So I finally happened to consider that perhaps if I started a Facebook page as a companion to my Tumblr blog, it could also serve as a way of sharing items similar to what you would find on here and still make me happy with social media managing the content.
So to summarize, my announcement is that I have created a Facebook page called Whatever is Lovely and you are invited to go check it out and like it. And I think that the link should work even if you don't have a Facebook account. I have tested it, but please let me know if it works for you. That is all.

Wednesday, March 12, 2014

food for the Kingdom

Many years ago now, I read Noel Piper's Faithful Women and Their Extraordinary God and this excerpt from her chapter on Esther Ahn Kim has remained lodged in my mind ever since.

"She made a habit of buying complete lots of poor produce from the poorest vendors, at full price. Then she culled through and gave what was edible to her mother and sister. She ate what was left. She was preparing for the rotten beans and millet she expected in prison." p. 118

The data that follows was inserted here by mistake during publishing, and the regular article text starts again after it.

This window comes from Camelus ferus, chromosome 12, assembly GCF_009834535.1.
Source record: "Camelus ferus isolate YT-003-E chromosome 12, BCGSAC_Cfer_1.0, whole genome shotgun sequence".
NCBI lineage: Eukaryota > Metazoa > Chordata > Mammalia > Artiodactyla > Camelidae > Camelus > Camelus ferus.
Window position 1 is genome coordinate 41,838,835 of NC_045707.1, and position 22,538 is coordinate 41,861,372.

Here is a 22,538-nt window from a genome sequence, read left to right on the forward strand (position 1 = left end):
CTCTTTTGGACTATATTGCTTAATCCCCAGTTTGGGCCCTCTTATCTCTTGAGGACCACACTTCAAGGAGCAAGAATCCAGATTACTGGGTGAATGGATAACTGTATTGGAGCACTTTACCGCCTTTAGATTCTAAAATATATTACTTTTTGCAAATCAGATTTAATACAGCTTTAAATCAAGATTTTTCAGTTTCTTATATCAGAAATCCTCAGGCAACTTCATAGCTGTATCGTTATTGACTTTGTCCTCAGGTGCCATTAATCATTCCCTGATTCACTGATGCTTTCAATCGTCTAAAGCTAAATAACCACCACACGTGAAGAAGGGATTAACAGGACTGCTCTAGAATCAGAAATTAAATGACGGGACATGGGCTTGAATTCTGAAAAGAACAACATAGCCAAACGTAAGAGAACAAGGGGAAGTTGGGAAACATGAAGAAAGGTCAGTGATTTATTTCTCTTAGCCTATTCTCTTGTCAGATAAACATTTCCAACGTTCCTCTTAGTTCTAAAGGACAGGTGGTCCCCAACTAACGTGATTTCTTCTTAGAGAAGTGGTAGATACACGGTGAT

I think about this all the time, without even meaning to, just wondering what it would be like to think of food this way. How would it change me as I grow, shop, cook and organize the food in our family's life?

I do recommend Noel Piper's book, and also Esther Ahn Kim's autobiography called If I Perish.

Monday, March 10, 2014

January/February Book List

I had a bit of an incident with this original draft over the weekend in which I unintentionally deleted the whole post replete with photos, excerpts and comments of the books I was listing.